Although they share the same name, Billy Bang has no connection to the well-established late American jazz artist. Yet he still seems to have a distant affinity with him, strongly appreciating the diversity of genres by incorporating smooth sax riffs and gentle melodies into his music. His main inspiration emerges from the golden age of hip-hop in New York, growing up in a thriving city of diverse new talent. Billy focuses on the importance of creativity as a means of rising above the struggles of oppression and uniting as a community through that creation. He has become increasingly more recognised in the industry through his recent feature on Anthony Lewis’ hit single ‘Candy Rain,’ and is currently developing an EP centred around the concept of ‘Back2DaEssence.’
We chat to Billy Bang about his process in developing his skills as an artist, growing up in New York in hip-hop’s golden age, and his interpretation of the true essence of hip-hop. Ayla Dhyani writes.
You’re working on your EP at the moment, ‘Back2DaEssence.’ How is that coming along?
The title is actually still subject to change. I think I might want to end up naming my album ‘Back2DaEssense’ instead of my EP, but we’ll see how it goes. I’m still working on the EP, but I’m trying to drop it by the end of August 2014.
What do the words ‘Back2DaEssence’ mean to you?
Well, I come from hip-hop, so the essence of hip-hop, to me, is what’s real and what’s true. It comes from somebody wanting to escape or change their surroundings. Hip-hop rises out of struggle and pain, and then from the struggle and the pain, you get a lot of creativity. Hip-hop, I guess, was our escape out of oppression. I am a part of the hip-hop culture, and I just want to get back to the feeling and the essence of the music where people get to know you and connect with you on a deeper level.
When did you feel that things were beginning to get real in your musical career? Is there a pinnacle moment that stands out for you?
It was always real to me. I always knew what I had. My situation was always a matter of focusing not on an ‘if’ but on a ‘when’. I’ve just been honing my skills and just bettering myself in my craft. I always knew it was destined to happen, it was just about when, or who was going to get involved. I would say the ‘Candy Rain’ record with Anthony Lewis was definitely the biggest exposure I’ve gotten thus far, so I guess this is one of my pinnacle moments. But I was also on BET’s ‘The Deal’ when I was in college and landed a segment on there in 2010.
How was it working with Anthony Lewis on ‘Candy Rain’? How did you get involved with him?
Actually, I left New York, went to L.A, got a deal, and ended up getting signed with Anthony Lewis through the label. So we were essentially ‘label mates’ and they just put me on the record as a feature. So I didn’t know him at all from the beginning, but he’s like a little brother right now.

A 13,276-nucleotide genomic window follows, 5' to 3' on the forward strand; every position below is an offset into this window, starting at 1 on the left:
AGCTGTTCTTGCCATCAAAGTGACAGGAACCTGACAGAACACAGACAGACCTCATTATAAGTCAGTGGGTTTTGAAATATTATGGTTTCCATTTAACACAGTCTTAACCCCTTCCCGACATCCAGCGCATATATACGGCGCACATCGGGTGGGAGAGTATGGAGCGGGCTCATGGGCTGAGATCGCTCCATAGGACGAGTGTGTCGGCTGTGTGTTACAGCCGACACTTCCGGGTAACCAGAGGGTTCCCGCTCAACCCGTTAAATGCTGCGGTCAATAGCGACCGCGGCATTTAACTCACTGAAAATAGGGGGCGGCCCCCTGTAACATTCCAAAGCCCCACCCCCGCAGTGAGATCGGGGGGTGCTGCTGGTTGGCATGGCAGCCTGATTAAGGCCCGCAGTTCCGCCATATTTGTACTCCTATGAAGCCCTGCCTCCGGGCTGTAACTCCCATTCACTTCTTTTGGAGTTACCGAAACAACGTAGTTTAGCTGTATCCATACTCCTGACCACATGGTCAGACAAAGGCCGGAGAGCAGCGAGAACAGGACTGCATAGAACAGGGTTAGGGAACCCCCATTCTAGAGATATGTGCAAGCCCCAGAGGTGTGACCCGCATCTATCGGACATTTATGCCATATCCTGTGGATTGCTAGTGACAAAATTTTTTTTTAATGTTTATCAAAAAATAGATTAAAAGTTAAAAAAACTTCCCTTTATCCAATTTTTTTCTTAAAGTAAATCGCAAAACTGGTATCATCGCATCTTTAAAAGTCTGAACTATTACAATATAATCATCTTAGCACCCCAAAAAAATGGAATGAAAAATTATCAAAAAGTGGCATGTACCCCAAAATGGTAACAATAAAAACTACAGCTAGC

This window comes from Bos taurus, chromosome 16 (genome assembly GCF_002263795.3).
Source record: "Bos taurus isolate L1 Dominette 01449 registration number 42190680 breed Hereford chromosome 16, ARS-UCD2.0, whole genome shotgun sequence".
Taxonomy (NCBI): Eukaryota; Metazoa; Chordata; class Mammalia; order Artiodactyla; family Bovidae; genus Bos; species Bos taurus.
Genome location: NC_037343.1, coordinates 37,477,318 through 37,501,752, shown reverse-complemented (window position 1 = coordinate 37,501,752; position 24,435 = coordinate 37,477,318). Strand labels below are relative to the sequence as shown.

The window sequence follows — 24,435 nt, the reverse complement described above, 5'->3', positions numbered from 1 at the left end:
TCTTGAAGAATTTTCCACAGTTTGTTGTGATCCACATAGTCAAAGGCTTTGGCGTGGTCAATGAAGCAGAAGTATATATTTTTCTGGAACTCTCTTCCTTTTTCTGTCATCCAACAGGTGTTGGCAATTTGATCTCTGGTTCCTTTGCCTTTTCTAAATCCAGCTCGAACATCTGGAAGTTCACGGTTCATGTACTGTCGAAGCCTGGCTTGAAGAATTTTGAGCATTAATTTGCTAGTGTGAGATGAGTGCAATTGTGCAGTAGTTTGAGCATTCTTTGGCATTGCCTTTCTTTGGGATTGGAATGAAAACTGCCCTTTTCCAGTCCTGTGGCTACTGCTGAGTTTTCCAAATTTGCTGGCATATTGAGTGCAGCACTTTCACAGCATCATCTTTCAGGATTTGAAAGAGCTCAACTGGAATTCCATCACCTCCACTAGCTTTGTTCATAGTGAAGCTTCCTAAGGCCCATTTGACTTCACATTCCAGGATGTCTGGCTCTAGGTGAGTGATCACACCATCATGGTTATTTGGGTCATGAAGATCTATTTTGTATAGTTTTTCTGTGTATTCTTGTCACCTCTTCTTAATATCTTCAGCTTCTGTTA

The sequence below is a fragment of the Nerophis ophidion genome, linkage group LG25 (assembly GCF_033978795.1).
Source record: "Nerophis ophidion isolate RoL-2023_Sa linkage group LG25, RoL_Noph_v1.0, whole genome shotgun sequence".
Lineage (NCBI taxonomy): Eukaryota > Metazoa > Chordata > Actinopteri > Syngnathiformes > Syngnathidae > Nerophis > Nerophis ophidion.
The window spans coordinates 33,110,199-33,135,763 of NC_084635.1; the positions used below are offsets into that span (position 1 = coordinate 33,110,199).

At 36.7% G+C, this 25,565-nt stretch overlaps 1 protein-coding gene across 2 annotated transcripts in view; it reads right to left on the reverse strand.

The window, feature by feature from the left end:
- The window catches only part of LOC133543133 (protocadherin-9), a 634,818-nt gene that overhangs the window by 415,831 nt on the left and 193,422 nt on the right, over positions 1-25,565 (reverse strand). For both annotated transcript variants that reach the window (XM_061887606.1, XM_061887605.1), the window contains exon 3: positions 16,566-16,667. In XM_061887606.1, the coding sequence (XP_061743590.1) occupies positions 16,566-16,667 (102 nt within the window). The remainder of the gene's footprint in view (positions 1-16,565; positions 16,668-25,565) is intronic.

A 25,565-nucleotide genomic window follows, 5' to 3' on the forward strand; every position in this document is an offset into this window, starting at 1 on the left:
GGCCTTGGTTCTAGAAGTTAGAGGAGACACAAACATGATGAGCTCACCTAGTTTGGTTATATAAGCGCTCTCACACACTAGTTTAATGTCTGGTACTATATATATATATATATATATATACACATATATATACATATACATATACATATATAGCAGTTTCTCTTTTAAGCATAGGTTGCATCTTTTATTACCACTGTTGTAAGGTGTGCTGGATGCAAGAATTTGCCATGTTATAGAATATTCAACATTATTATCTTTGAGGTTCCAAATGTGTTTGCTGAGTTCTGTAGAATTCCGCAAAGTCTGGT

The style of ‘Candy Rain’ is quite different to your solo work. Did you feel that you were still staying true to your style by featuring on the single?
Well, it’s politics! (Laughs). 'However which way you've gotta get in the door, you gotta get in the door'. I think that what helps me is that I’m quite a versatile artist, in that even though my music may be different, it’s all still me. So that’s something that I’m content with. I don’t feel like I’m selling out or doing something that I don’t like. I would never be involved in something that I don’t like.
You produced your new single, ‘No Filter’ yourself. Do you strive to produce your own work?
Well, I think the term ‘production’ changes between genres. If you look at certain genres of music, the producer is somebody that builds the concept of the record from start to finish, and it's not always necessarily whoever did the beat. I think that I do produce my own records. I mean, I come up with the idea, give or take, and may allow others to take care of the instrumentation part of it sometimes, but I still have my input in every record that I do. I think that this album that I do will be primarily my own work, both with production as well as lyrically.
Who has influenced you?
I was born when New York hip-hop was everything, and everybody was trying to sound like us. As far as musical and cultural influences, when I was young I listened to Rakim, Public Enemy, Salt-N-Pepa, Kid ‘N Play, A Tribe Called Quest, as well as artists that nobody’s really ever heard of like Nice & Smooth, Readhead Kingpin, and Nikki D. My taste in music came from that movement along with my mum introducing me to other sounds. She showed me stuff like Enigma, Jim Morrison, Nirvana, as well as Smashmouth. So I have a very wide taste in music. I started off writing poetry, so as far as lyrical influences, definitely Nas, Jadakiss, and Wu-Tang etc. They are true lyricists.
What can we expect from you in the future?
I just want to tell people to get ready for a wide variety of music. I think that where I can go is limitless. I think that the industry doesn’t really compliment, or isn’t really set up for people that are outside of the box, but I’m already outside of the box. I feel like it’s going to be very exciting for people to just see what I’m coming up with.
What stimulates your soul?
Love. My love for my music. My love to create, and feeling and knowing that I can bring something forth from an idea, and then put it down on paper, to then make it a sound and give it to the world. To know that it’s affecting somebody else’s life in some way or another. That gives me a purpose. So definitely creating stimulates my soul.
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